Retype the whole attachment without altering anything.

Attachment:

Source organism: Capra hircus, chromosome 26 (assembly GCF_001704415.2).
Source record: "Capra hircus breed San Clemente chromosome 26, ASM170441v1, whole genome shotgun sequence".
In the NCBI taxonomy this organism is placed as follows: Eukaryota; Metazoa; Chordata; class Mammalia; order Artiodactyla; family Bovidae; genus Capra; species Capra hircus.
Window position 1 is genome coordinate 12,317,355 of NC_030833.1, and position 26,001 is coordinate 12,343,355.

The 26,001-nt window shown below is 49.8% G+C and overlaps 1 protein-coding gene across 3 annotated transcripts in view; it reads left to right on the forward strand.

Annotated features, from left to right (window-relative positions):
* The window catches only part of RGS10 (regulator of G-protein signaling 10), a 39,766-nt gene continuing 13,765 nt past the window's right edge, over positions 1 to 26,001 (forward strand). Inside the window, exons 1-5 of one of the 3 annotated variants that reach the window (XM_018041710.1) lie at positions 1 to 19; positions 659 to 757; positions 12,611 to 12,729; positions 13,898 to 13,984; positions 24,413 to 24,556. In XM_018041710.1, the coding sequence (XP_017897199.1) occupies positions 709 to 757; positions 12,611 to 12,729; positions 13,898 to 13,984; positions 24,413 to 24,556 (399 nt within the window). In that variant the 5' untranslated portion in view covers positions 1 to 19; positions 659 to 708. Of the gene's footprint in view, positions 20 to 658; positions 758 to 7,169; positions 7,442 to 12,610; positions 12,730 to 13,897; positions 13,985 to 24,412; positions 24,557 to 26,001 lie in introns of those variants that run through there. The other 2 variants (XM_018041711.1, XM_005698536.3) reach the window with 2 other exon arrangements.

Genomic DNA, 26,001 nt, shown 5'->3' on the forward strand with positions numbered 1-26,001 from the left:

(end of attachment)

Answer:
Source organism: Capra hircus, chromosome 26 (assembly GCF_001704415.2).
Source record: "Capra hircus breed San Clemente chromosome 26, ASM170441v1, whole genome shotgun sequence".
In the NCBI taxonomy this organism is placed as follows: Eukaryota; Metazoa; Chordata; class Mammalia; order Artiodactyla; family Bovidae; genus Capra; species Capra hircus.
Window position 1 is genome coordinate 12,317,355 of NC_030833.1, and position 26,001 is coordinate 12,343,355.

The 26,001-nt window shown below is 49.8% G+C and overlaps 1 protein-coding gene across 3 annotated transcripts in view; it reads left to right on the forward strand.

Annotated features, from left to right (window-relative positions):
* The window catches only part of RGS10 (regulator of G-protein signaling 10), a 39,766-nt gene continuing 13,765 nt past the window's right edge, over positions 1 to 26,001 (forward strand). Inside the window, exons 1-5 of one of the 3 annotated variants that reach the window (XM_018041710.1) lie at positions 1 to 19; positions 659 to 757; positions 12,611 to 12,729; positions 13,898 to 13,984; positions 24,413 to 24,556. In XM_018041710.1, the coding sequence (XP_017897199.1) occupies positions 709 to 757; positions 12,611 to 12,729; positions 13,898 to 13,984; positions 24,413 to 24,556 (399 nt within the window). In that variant the 5' untranslated portion in view covers positions 1 to 19; positions 659 to 708. Of the gene's footprint in view, positions 20 to 658; positions 758 to 7,169; positions 7,442 to 12,610; positions 12,730 to 13,897; positions 13,985 to 24,412; positions 24,557 to 26,001 lie in introns of those variants that run through there. The other 2 variants (XM_018041711.1, XM_005698536.3) reach the window with 2 other exon arrangements.

Genomic DNA, 26,001 nt, shown 5'->3' on the forward strand with positions numbered 1-26,001 from the left: